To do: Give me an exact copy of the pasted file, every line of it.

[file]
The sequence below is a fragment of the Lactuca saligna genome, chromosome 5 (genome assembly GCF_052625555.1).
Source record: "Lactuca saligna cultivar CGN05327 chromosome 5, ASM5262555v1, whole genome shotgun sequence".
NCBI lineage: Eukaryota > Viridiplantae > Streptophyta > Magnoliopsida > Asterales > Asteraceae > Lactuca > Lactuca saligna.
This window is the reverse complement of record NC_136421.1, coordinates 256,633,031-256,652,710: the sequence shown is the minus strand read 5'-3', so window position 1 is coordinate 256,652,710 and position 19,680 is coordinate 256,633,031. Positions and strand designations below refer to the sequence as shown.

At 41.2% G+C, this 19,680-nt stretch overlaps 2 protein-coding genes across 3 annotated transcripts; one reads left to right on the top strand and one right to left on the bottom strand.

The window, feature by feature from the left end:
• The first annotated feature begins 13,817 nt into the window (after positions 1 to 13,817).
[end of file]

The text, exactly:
The sequence below is a fragment of the Lactuca saligna genome, chromosome 5 (genome assembly GCF_052625555.1).
Source record: "Lactuca saligna cultivar CGN05327 chromosome 5, ASM5262555v1, whole genome shotgun sequence".
NCBI lineage: Eukaryota > Viridiplantae > Streptophyta > Magnoliopsida > Asterales > Asteraceae > Lactuca > Lactuca saligna.
This window is the reverse complement of record NC_136421.1, coordinates 256,633,031-256,652,710: the sequence shown is the minus strand read 5'-3', so window position 1 is coordinate 256,652,710 and position 19,680 is coordinate 256,633,031. Positions and strand designations below refer to the sequence as shown.

At 41.2% G+C, this 19,680-nt stretch overlaps 2 protein-coding genes across 3 annotated transcripts; one reads left to right on the top strand and one right to left on the bottom strand.

The window, feature by feature from the left end:
• The first annotated feature begins 13,817 nt into the window (after positions 1 to 13,817).